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Scientists have discovered a new species of limbless lizard from Orissa's Khandadhar hills. "This 19-cm-long lizard looks like a scaly, small snake," says Sushil Kumar Dutta, a zoologist from the North Orissa University, Baripada, who led the team of researchers on a field study to the hills in Sundergarh district.
According to the researchers, the skink is endemic to the region and prefers to live in the cool retreat of thick forest zones under stones and near hill streams. It is a very fast burrower and immediately enters the soil if it senses danger. "Preliminary study reveals that the skink belongs to the family scincidae of genus Sepsophis. However, its species name will be decided later after further scientific studies," says Dutta. The finding has led to the discovery of the genus Sepsophis after 137 years. Another species of the same genus was reported in 1870 from Andhra Pradesh's Golconda hills.The other limbless lizards recorded till now belong to the family dibamidae and anguidae, and are found in the Southeast Asia, Nicobar Islands, northeast India and southeast India. According to Dutta, the discovery has bio-geographic importance, as closest relatives of the new species are also found in Sri Lanka and South Africa, a part of Gondwana land like India.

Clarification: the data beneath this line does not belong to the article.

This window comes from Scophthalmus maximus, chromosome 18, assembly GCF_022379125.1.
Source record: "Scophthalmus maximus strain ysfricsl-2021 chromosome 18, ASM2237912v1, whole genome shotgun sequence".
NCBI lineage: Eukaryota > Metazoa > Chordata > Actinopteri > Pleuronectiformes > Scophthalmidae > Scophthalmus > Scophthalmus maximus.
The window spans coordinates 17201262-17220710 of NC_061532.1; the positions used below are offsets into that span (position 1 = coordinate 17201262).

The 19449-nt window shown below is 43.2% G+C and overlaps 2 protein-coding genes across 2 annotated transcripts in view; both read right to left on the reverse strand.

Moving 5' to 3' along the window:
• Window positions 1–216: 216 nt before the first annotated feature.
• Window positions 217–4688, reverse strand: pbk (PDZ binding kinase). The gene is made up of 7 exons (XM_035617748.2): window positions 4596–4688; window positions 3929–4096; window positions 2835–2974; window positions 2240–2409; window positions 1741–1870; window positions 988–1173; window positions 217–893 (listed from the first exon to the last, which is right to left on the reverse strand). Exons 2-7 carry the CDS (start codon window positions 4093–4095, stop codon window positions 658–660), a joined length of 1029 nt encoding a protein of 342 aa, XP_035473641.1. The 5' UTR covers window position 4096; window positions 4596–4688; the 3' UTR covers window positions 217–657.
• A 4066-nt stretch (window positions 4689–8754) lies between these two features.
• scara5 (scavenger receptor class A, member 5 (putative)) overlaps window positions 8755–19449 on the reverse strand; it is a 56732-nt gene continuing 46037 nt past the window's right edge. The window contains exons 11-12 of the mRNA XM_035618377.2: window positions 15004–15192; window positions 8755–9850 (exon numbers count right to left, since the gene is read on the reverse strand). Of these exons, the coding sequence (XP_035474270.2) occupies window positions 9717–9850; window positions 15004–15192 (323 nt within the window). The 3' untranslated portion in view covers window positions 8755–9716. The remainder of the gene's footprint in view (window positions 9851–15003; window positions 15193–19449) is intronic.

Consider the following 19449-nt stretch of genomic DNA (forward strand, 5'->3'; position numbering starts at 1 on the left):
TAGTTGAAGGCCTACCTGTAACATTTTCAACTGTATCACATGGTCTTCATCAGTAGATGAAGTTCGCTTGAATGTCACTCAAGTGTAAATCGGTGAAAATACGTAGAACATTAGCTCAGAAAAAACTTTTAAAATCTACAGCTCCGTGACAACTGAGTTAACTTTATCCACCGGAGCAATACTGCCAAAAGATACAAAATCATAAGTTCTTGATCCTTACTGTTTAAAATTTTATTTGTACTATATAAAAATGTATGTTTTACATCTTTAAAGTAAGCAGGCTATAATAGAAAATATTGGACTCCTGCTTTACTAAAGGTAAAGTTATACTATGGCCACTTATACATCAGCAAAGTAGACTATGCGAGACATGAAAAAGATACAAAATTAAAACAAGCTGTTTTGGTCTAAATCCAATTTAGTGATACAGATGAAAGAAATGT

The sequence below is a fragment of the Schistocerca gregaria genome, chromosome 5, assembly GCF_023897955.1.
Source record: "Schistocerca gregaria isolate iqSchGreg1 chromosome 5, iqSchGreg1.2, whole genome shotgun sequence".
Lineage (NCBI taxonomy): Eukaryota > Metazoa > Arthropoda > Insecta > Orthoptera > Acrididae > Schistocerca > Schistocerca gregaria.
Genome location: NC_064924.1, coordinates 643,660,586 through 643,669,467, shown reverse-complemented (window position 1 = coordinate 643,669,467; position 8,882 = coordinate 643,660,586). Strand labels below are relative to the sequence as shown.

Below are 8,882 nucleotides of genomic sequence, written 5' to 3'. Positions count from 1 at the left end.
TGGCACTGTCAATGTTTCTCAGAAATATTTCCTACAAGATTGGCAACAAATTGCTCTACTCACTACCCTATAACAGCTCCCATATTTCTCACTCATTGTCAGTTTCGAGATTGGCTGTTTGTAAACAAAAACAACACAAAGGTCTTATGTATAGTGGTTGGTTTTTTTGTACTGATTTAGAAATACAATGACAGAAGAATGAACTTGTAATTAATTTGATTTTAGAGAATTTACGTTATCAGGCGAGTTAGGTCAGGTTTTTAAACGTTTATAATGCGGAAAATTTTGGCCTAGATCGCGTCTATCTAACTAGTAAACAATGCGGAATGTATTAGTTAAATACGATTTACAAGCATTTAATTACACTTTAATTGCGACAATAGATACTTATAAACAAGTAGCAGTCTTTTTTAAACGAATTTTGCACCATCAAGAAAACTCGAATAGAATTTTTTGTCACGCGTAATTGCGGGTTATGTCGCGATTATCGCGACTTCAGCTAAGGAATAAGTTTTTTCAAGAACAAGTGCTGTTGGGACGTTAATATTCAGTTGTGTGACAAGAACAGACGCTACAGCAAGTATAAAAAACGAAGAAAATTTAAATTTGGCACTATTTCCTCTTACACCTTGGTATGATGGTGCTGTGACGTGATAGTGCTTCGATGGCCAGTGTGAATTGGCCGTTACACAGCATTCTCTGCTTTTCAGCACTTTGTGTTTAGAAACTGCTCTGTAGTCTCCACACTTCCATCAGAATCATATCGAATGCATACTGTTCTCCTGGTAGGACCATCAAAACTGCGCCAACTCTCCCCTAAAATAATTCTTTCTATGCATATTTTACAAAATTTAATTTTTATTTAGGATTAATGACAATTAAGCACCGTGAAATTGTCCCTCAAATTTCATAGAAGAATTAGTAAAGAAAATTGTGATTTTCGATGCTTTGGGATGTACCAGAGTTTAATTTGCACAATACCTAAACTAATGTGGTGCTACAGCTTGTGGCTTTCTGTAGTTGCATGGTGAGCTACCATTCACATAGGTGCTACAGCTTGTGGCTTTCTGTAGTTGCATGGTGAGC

The discovery holds significance because the Khandadhar hills are rich in iron ore and are at present mired in controversy after the state government proposed to lease it to the South Korean Pohang Steel Company for its mega steel project.
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